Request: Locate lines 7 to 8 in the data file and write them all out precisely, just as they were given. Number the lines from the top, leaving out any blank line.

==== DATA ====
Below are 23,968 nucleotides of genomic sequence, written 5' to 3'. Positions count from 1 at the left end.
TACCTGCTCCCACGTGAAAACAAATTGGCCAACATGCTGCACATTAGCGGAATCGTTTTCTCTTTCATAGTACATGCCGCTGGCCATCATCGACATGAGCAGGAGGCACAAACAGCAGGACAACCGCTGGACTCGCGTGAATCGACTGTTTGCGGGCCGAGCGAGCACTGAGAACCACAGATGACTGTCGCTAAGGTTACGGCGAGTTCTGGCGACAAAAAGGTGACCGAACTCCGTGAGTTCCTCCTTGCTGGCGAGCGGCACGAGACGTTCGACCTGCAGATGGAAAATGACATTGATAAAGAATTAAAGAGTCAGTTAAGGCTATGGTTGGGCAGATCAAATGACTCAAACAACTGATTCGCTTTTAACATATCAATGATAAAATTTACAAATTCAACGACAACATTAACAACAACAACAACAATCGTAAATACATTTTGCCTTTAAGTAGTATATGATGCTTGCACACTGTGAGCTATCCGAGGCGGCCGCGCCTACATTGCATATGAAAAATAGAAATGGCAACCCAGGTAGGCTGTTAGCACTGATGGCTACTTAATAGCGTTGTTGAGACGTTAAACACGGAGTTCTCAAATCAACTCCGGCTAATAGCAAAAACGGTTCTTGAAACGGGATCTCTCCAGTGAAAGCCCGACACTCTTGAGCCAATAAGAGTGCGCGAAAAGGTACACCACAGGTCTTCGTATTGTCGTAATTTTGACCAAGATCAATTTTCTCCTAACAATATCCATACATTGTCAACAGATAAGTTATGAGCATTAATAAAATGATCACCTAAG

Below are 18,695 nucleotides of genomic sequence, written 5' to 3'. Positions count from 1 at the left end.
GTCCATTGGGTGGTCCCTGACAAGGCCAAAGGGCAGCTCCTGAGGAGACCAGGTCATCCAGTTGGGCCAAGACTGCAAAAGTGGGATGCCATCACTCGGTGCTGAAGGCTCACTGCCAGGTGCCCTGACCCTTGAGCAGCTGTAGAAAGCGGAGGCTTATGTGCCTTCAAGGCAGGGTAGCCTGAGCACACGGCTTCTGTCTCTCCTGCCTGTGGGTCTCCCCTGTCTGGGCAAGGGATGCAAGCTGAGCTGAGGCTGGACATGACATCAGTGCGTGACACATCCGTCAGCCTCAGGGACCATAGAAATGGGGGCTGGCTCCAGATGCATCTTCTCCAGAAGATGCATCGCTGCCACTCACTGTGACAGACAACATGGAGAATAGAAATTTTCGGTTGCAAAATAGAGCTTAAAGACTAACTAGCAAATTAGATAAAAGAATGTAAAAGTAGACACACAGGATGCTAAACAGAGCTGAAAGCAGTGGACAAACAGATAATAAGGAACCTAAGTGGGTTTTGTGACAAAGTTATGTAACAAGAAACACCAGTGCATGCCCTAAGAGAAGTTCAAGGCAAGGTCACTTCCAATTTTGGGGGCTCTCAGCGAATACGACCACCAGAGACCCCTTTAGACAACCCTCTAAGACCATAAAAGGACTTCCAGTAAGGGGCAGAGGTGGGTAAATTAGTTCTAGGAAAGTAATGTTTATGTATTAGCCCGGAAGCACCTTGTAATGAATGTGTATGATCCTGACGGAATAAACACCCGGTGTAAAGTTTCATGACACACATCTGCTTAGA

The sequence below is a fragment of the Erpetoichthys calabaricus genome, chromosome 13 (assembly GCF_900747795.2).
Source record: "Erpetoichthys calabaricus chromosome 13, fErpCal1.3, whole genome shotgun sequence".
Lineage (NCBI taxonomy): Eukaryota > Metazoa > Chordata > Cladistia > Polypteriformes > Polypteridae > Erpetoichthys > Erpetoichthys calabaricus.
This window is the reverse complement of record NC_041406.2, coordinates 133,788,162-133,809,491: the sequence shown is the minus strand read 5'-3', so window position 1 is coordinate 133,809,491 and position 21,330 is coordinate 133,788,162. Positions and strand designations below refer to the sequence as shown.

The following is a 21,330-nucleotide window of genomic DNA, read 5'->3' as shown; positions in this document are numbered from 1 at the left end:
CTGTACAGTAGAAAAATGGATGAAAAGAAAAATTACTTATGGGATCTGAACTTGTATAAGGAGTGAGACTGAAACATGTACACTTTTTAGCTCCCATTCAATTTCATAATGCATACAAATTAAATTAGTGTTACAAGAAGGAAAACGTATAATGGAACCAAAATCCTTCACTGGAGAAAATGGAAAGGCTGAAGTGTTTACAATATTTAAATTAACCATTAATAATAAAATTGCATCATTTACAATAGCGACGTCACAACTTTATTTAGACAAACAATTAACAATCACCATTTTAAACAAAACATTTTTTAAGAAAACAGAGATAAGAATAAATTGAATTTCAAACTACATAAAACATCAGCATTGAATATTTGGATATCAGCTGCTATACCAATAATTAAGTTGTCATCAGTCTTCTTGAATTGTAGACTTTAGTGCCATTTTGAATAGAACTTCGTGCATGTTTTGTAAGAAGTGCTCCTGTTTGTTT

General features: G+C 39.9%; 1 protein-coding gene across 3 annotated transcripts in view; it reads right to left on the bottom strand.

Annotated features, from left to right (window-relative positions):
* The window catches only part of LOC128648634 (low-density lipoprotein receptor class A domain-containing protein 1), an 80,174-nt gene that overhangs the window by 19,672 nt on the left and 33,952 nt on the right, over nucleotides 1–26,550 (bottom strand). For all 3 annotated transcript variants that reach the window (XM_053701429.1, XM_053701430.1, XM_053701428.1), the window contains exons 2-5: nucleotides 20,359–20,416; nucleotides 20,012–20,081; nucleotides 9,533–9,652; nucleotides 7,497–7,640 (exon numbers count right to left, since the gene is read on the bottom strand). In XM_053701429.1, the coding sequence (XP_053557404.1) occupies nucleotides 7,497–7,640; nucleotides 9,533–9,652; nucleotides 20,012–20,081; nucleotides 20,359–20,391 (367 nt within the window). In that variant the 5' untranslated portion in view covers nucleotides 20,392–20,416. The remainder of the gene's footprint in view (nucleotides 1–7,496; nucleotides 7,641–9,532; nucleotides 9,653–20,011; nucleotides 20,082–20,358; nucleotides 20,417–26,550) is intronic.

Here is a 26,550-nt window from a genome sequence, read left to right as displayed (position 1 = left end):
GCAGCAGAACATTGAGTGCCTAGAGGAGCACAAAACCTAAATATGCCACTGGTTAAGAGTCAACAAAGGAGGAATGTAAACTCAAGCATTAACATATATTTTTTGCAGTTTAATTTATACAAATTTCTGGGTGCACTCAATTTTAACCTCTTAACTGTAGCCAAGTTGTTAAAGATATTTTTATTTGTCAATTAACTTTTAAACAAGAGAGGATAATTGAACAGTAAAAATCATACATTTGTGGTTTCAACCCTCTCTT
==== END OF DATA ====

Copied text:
Lineage (NCBI taxonomy): Eukaryota > Metazoa > Chordata > Cladistia > Polypteriformes > Polypteridae > Erpetoichthys > Erpetoichthys calabaricus.
This window is the reverse complement of record NC_041406.2, coordinates 133,788,162-133,809,491: the sequence shown is the minus strand read 5'-3', so window position 1 is coordinate 133,809,491 and position 21,330 is coordinate 133,788,162. Positions and strand designations below refer to the sequence as shown.